Editor’s note: Srilekha Palle is a visiting fellow at the Independent Women’s Forum.
As a clinician and healthcare administrator, I am deeply concerned about the potential unintended consequences of the Area Deprivation Index used by the Biden administration to promote health equity. Although the ADI is one tool for identifying underserved communities and targeting support to organizations caring for disadvantaged and marginalized groups, its implementation has significant limitations that may exclude many communities where resources and access to high-quality, coordinated care are most needed.
Healthcare professionals must carefully evaluate the effectiveness of policies intended to promote health equity, such as the ADI, and develop more comprehensive measures. A study in the Journal of the American Medical Association examined the association between community-level social risk and healthcare spending among Medicare beneficiaries and found that ADI was weakly correlated with self-reported social needs and explained only 0.02% of the observed variation in spending. This suggests that utilizing the ADI to measure social risk factors in models that decide health plan payments exacerbate payment inequalities and that there are more effective tools for identifying and addressing healthcare disparities than the ADI.
Moreover, using home value to measure socioeconomic disadvantage may penalize low-income people and communities of color and mask the medical needs of these populations. In several parts of the country where wealth and poverty live side by side, the ADI can produce distorted results, leading to underfunding and exacerbating health inequities.
For example, a recent article in Health Affairs revealed that despite the high rates of poverty and low life expectancy in predominantly Black neighborhoods in southeast Washington, the ADI remains comparatively low. This finding indicates that none of the communities in Washington D.C. would be deemed underprivileged.
One potential solution is to recalibrate the ADI to a more local level, adjusting for variations in the cost of living or considering using an absolute measure such as life expectancy to identify health disparities. Of course, the ultimate “most local level” is the individual patient. Healthcare organizations and policymakers can better identify communities in need by highlighting the need for policies targeting health-related social risks, focusing on more granular data and allocating resources accordingly, and not just tweaking the ADI.
Policymakers and healthcare providers know that many factors shape a person’s health. The Social Determinants of Health Index, for example, attempts to measure how economic stability, social/community context, neighborhood environment and access to education all affect health in addition to access to medical care.
Incorporating community-level measures of social risks, such as SDOH, into risk adjustment methods ensures that the data used is accurate, up-to-date and representative of the communities. However, data collection can be resource-intensive, and there may be concerns about privacy and data security. To address these challenges, healthcare organizations and policymakers must collaborate to establish robust data collection and sharing protocols that ensure data accuracy and protect patient privacy.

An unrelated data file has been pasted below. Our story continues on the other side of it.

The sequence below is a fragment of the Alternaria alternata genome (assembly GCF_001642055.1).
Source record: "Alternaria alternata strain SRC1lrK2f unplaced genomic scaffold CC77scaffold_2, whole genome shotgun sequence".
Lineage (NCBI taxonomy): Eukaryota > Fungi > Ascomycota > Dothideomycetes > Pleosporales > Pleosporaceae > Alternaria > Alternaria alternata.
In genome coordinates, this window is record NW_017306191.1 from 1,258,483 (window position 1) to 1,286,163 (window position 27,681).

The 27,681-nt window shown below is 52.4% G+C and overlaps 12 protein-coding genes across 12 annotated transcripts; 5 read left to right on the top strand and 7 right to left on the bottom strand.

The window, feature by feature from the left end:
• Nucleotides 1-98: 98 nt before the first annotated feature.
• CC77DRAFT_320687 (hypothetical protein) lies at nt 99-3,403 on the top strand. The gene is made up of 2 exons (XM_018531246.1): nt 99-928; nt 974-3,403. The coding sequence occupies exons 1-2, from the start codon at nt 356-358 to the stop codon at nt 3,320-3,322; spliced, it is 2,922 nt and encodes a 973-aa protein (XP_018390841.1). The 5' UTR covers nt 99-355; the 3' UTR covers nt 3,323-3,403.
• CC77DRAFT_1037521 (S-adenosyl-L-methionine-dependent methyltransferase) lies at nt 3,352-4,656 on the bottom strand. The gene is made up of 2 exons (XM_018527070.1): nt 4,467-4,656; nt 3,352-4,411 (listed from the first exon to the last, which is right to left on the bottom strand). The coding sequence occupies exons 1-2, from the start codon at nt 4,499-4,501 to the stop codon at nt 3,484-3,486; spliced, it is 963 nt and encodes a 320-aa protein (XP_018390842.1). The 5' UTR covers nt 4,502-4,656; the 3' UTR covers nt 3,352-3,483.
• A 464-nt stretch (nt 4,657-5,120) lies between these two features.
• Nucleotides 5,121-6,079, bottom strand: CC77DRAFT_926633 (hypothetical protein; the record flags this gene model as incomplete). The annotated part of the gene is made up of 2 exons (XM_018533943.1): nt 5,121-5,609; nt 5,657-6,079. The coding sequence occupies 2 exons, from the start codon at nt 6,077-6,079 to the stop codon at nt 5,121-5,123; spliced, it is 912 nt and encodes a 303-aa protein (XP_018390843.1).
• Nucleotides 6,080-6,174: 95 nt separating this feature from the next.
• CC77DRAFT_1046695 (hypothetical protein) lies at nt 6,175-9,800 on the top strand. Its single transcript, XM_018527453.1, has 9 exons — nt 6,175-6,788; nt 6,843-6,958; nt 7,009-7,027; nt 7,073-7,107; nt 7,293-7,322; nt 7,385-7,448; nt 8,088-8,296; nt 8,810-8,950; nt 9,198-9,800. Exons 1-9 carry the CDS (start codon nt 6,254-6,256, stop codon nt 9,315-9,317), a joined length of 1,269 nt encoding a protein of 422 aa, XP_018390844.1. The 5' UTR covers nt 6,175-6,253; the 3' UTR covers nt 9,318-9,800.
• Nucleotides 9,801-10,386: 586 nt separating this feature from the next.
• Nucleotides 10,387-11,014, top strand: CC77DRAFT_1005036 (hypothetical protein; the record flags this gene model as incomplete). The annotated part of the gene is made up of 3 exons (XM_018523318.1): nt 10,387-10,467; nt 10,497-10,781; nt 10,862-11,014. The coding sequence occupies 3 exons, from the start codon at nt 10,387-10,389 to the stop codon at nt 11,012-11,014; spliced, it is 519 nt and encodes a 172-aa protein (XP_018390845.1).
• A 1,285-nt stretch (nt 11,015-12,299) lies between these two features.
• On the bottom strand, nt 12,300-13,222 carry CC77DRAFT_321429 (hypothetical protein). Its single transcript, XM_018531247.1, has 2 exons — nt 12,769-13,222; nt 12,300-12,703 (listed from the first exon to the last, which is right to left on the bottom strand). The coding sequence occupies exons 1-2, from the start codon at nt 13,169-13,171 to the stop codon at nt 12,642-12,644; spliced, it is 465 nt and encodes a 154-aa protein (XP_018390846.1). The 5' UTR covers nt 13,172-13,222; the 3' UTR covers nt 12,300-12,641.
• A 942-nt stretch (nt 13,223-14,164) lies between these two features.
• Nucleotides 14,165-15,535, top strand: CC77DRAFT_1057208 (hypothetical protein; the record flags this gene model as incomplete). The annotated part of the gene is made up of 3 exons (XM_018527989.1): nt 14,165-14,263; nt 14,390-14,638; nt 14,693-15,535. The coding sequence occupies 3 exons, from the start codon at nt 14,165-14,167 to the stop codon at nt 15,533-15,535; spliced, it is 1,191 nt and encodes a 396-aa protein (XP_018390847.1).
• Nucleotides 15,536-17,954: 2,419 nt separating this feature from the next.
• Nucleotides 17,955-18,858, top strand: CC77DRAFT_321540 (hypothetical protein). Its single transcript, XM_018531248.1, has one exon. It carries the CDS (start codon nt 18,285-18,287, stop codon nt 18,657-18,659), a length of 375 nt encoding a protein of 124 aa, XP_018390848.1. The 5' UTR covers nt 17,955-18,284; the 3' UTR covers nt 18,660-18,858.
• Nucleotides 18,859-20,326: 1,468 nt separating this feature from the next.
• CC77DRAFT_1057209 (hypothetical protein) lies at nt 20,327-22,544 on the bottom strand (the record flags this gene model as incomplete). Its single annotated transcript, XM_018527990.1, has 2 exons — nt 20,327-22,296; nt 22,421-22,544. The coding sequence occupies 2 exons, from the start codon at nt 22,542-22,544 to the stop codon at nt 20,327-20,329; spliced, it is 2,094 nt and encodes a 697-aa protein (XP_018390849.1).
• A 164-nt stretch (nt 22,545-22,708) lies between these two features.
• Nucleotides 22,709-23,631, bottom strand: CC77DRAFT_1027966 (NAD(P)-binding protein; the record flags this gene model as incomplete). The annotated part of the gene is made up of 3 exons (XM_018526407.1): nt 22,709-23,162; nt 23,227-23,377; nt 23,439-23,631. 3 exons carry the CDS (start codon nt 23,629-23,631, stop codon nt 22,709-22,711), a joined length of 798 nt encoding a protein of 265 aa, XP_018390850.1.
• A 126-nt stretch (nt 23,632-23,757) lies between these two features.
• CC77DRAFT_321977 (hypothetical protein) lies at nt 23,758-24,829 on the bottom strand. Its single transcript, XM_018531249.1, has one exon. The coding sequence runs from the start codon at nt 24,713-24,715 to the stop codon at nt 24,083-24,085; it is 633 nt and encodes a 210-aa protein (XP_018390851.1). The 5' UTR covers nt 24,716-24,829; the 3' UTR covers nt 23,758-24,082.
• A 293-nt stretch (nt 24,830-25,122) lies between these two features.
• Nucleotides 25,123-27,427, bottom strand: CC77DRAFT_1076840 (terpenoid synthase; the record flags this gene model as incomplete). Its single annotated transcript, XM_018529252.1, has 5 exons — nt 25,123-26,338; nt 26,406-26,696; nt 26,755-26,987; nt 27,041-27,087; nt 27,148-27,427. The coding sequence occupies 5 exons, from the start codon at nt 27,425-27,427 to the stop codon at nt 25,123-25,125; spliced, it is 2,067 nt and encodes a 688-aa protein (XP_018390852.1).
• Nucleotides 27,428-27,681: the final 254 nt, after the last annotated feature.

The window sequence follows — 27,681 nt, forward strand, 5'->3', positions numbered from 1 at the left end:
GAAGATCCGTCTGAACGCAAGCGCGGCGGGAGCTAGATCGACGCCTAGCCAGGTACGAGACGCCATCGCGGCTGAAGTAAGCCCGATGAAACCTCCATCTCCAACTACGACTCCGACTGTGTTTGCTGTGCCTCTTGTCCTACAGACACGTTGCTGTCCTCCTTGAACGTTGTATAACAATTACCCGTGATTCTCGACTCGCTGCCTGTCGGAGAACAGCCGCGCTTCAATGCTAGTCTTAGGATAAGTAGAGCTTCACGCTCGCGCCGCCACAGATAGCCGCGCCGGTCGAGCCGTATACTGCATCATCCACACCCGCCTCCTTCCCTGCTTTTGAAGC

Another challenge is balancing adjusting for social risk factors and preserving incentives for healthcare providers to deliver high-quality care to all patients. Policymakers must carefully calibrate risk adjustment models to account for social risk factors without compromising the overall quality of care. Over-adjusting for social risk factors may create disincentives for providers to improve care for disadvantaged populations.
Lastly, it is crucial to recognize that promoting health equity is a shared responsibility beyond the healthcare sector. Community organizations, local governments and other stakeholders must collaborate to create supportive environments and policies that address the social determinants of health. For example, investments in education, affordable housing and accessible public transportation can profoundly impact health outcomes and help reduce health disparities.
As recommended in a RAND Health report commissioned by the HHS in September, the assistant secretary for planning and evaluation proposed further research on how indices could more accurately allocate funds to health-related social needs at the geographic level.
Promoting health equity requires a multi-faceted approach that includes refining risk adjustment methods incorporating community-level social risk measures, addressing data collection and analysis challenges and fostering collaboration between the healthcare sector and other stakeholders.
The Biden administration’s latest experience with the Area Deprivation Index highlights how attempts to improve health equity can go wrong. But, working together, we can create a more equitable healthcare system that provides high-quality care to all individuals, regardless of socioeconomic status or social risk factors, if we focus on better ways to meet the needs of each patient.
A call for more effective measures to promote health equity is necessary to treat underserved populations with more significant medical needs.